One real estate giant is intent on leaving the US, one is buying up retailers and another wishes their multi-billion-dollar mall had burnt to the ground. Mark Faithfull reports on a year that upended US retail
Viewed as a vision of the future of US shopping centres, the New Jersey shopping centre American Dream became a nightmare under COVID-19. In March 2020, just five months after partially opening and three days before it planned to debut its DreamWorks Water Park, the US$5bn (€4.19bn) mega mall was forced to close amid surging coronavirus cases. And since then things have got little better.
Having reopened last October, with the Sea Life Aquarium and Legoland Discovery Center also finally debuting in June, American Dream’s owner Triple Five sought to shore up its finances and appease creditors by putting up nearly half the ongoing profits from two of its other large malls – Mall of America in Minnesota and West Edmonton Mall in Canada.
At a joint meeting of the city council and port authority of Bloomington, Minnesota, senior vice president Kurt Hagen made headlines when he said: “It would have been much better if American Dream had burned down or a hurricane had hit it, financially. Because we would have been covered by insurance.”
Triple Five’s situation may be a little unique, but the shopping-centre is not alone in its suffering the challenges of the US retail sector. The giant listed fund Brookfield Property Partners – which is set to go private as Brookfield Asset Management seeks to acquire the shares it doesn’t currently own in a US$6.5bn deal agreed in April – recently entered a so-called ‘friendly foreclosure’ on three of its struggling malls.
Florence Mall in Kentucky, Bayshore Mall in Eureka, California and the Pierre Bossier Mall in Bossier City, Louisiana, have a combined US$175m of specially serviced loans, according to figures from KBRA Credit Profile (KCP), which also pointed to negotiations on seven further malls, with a cumulative US$798m of senior debt. In all, Brookfield could turn its back on nearly $1bn of debt secured against malls from the commercial mortgage-backed securities (CMBS) market.
However, the tide does seem to be turning and Brookfield recently posted more positive retail earnings – results that chime with upbeat data from real estate analysis firm Green Street. Senior analyst Vince Tibone describes in-store retail sales in US for Q1 2021 as “exceptional”, up 12% on the same period in 2019. “E-commerce sales rose 54%. It’s a very favourable overall landscape in retail,” he says. “Sales in malls are lagging the overall environment but are still exceeding expectations. The recovery seems to be a lot sharper than expected.”
The US$34.4bn Simon Property Group, a bellwether given its size, has seen footfall down about 10%. “Leasing has been volatile but is increasing strongly,” says Tibone. “Tenant interest is strong for convenience-based strip malls but there is plenty of activity on the mall side. Mall REITs are using temporary tenants to preserve the customer experience, while generating some rent until a permanent tenant can be found.”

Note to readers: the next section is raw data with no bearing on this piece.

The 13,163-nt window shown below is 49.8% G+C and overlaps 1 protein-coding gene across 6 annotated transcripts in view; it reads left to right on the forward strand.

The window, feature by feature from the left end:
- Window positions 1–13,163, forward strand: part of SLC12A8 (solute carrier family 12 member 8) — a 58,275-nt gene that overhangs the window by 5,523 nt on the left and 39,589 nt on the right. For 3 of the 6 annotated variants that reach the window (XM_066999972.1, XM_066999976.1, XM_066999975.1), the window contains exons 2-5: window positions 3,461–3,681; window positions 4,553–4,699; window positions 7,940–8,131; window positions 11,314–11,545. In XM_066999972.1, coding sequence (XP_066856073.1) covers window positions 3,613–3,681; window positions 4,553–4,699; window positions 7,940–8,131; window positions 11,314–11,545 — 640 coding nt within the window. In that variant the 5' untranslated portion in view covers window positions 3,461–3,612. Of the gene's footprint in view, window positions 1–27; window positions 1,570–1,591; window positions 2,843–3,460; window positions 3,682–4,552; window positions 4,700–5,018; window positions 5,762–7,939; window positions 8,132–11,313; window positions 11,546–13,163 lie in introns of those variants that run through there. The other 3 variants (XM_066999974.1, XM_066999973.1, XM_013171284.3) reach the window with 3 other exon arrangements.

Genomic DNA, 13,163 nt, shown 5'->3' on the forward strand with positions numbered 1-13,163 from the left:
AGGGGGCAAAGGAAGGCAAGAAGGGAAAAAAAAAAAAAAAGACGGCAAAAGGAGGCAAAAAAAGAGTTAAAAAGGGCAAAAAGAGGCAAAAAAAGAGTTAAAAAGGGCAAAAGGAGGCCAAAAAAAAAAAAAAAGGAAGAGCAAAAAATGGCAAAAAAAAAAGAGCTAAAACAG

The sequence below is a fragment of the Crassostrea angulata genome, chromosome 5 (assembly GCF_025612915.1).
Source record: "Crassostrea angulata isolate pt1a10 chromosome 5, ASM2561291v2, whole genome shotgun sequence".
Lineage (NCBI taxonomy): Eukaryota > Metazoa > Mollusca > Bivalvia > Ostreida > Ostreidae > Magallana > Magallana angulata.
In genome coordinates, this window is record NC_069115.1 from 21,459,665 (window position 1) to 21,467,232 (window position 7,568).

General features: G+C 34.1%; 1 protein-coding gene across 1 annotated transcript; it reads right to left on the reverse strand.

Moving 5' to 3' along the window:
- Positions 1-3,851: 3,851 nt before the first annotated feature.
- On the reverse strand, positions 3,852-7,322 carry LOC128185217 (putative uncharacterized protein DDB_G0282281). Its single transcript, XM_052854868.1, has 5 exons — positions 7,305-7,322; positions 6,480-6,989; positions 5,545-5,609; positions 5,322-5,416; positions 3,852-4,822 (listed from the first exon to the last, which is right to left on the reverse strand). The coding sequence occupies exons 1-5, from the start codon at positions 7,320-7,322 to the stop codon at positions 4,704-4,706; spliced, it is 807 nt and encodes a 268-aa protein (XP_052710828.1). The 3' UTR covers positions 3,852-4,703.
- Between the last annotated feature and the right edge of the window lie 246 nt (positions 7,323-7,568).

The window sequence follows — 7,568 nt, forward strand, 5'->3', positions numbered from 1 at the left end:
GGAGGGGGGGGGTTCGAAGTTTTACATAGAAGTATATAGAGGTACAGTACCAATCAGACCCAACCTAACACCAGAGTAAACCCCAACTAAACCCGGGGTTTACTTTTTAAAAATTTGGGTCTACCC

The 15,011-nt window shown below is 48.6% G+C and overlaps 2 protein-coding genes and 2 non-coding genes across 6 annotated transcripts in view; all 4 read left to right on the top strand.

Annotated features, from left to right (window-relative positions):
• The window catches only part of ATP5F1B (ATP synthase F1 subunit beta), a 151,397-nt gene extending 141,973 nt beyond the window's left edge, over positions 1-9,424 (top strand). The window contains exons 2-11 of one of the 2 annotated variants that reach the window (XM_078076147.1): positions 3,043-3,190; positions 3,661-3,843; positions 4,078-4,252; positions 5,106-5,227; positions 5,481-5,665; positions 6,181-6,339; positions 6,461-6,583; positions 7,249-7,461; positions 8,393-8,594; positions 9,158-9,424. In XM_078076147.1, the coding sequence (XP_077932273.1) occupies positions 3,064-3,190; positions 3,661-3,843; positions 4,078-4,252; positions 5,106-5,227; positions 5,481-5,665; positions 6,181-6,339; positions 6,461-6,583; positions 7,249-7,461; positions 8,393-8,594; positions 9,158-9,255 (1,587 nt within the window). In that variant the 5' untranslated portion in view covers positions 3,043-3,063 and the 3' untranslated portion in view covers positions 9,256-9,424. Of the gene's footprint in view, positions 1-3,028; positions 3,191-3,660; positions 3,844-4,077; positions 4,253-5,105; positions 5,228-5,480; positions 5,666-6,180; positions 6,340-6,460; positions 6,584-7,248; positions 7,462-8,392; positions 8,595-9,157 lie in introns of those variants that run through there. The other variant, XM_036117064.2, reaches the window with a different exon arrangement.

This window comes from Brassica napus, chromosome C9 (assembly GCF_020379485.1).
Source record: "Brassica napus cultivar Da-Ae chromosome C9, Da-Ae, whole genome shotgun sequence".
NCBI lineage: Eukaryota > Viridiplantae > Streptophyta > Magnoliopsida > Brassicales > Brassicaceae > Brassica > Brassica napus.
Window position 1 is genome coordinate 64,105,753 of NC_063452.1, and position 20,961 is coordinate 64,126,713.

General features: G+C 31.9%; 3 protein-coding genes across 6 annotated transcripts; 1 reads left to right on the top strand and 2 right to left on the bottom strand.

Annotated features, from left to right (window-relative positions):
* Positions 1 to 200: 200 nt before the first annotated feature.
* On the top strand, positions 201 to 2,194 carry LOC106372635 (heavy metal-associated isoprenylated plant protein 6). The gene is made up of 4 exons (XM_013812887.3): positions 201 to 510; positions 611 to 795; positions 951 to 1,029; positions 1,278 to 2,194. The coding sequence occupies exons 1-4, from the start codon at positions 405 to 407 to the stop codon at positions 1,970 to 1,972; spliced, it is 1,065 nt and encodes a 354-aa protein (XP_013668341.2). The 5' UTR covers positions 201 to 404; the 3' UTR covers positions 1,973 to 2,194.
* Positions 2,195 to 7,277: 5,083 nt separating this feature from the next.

One of the biggest changes is the growing ownership of retailers by leading landlords. Real estate owners have become some of the country’s most avid brand buyers. In a recent earnings call, Brookfield also revealed it had made $63m by selling off its stake in fast fashion retailer Forever 21, which it had bought at auction with Authentic Brand Group and its rival Simon Property Group, for US$81m.
Their enthusiasm no doubt stems from the clear link between struggling malls and struggling tenants. The malls Brookfield foreclosed have all lost at least one department store anchor, or have anchors tenants in possible distress. When Simon Property and Brookfield jointly bought department store chain JCPenney out of Chapter 11 bankruptcy late last year, the rationale was not only to halt anchor closures but to prevent exits by other retailers with co-tenancy agreements.
Simon, the largest US retail REIT and shopping centre operator, has taken a similar course of action to Brookfield on four of its struggling shopping malls, which had a combined US$411m of debt, according to KCP. This includes friendly foreclosures at the Mall at Tuttle Crossing in Dublin, Ohio, and Southridge Mall in Greendale, Wisconsin, ending capital support at Montgomery Mall, Philadelphia, and conceding its title at Crystal Mall, Connecticut. Recently Town Center at Cobb Mall, in suburban Atlanta, foreclosed to Deutsche Bank.
Simon has been the most active buyers of retailers. Most recently, it teamed up once again with Authentic Brands Group to acquire 300-store fashion retailer Eddie Bauer from PSEB Group. The two companies, which formed SPARC Group as a joint venture to acquire retail brands, will add this newest acquisition to a portfolio that includes Aeropostale, Brooks Brothers, Forever 21, Lucky Brand and Nautica, representing a collective US$8.6bn in annual sales.